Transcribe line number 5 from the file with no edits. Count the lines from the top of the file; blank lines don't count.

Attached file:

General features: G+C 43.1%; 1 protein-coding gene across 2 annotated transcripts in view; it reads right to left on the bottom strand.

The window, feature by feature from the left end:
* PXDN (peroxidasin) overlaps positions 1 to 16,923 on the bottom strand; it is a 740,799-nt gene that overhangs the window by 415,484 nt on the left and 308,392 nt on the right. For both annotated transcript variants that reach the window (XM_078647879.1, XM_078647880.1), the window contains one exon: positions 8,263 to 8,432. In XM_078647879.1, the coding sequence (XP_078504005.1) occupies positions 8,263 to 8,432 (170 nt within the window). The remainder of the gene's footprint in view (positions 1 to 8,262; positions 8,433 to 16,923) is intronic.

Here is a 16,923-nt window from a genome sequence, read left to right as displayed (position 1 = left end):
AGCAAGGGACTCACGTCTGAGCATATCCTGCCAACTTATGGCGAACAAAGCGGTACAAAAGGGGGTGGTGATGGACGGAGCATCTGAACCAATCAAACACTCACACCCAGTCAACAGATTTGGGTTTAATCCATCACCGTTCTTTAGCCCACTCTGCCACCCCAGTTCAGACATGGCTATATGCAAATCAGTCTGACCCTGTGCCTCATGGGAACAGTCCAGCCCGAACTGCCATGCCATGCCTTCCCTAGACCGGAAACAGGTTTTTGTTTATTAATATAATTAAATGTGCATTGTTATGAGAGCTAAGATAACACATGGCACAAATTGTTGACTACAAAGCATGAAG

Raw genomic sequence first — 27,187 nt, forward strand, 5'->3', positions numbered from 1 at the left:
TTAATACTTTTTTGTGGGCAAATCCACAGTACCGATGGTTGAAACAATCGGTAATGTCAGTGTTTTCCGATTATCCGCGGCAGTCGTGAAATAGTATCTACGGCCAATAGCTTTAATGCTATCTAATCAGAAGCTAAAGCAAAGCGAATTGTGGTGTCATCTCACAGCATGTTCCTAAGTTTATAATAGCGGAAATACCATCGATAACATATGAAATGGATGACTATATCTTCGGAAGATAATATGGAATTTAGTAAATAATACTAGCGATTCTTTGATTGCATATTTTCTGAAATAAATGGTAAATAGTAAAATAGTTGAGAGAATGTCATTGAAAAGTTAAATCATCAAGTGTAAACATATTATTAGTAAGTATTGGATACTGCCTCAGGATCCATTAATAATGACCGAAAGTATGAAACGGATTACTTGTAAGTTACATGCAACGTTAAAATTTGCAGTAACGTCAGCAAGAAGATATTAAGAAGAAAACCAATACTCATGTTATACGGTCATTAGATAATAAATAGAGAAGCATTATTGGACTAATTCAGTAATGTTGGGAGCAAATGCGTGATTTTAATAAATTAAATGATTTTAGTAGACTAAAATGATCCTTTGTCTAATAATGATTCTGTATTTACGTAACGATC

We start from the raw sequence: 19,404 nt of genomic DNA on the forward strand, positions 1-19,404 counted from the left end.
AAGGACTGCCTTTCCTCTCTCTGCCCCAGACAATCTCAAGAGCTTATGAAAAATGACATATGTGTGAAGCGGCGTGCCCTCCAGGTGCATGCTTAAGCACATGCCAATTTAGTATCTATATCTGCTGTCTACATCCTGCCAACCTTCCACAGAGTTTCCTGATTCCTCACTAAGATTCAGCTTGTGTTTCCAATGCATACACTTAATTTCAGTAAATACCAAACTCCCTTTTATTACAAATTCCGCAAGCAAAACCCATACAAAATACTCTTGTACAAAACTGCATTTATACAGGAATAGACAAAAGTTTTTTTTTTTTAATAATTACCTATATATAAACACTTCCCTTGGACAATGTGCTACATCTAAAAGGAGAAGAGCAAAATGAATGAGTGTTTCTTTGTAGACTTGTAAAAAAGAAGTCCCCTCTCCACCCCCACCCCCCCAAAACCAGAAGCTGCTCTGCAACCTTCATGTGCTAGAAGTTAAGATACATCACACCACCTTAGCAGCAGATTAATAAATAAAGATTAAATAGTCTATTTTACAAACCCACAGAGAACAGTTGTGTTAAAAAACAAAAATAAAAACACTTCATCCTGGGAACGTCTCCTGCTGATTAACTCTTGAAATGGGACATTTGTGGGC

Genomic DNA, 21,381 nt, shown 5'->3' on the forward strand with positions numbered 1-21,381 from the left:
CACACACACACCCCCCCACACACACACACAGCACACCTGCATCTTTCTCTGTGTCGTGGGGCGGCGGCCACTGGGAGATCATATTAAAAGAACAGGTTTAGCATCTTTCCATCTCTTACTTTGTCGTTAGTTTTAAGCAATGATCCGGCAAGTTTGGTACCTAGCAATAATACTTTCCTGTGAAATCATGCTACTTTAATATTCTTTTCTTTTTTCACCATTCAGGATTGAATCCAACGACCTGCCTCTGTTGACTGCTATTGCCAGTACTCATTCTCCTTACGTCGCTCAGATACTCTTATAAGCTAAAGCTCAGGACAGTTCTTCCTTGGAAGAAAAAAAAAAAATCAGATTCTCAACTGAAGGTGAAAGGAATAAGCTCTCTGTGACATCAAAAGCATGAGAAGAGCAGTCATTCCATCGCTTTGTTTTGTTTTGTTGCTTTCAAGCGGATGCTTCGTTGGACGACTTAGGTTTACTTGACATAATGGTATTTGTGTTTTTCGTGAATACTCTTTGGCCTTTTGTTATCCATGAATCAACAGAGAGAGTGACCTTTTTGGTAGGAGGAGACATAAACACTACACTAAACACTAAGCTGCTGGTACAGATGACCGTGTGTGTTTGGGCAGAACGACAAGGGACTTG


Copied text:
AGCAAGGGACTCACGTCTGAGCATATCCTGCCAACTTATGGCGAACAAAGCGGTACAAAAGGGGGTGGTGATGGACGGAGCATCTGAACCAATCAAACACTCACACCCAGTCAACAGATTTGGGTTTAATCCATCACCGTTCTTTAGCCCACTCTGCCACCCCAGTTCAGACATGGCTATATGCAAATCAGTCTGACCCTGTGCCTCATGGGAACAGTCCAGCCCGAACTGCCATGCCATGCCTTCCCTAGACCGGAAACAGGTTTTTGTTTATTAATATAATTAAATGTGCATTGTTATGAGAGCTAAGATAACACATGGCACAAATTGTTGACTACAAAGCATGAAG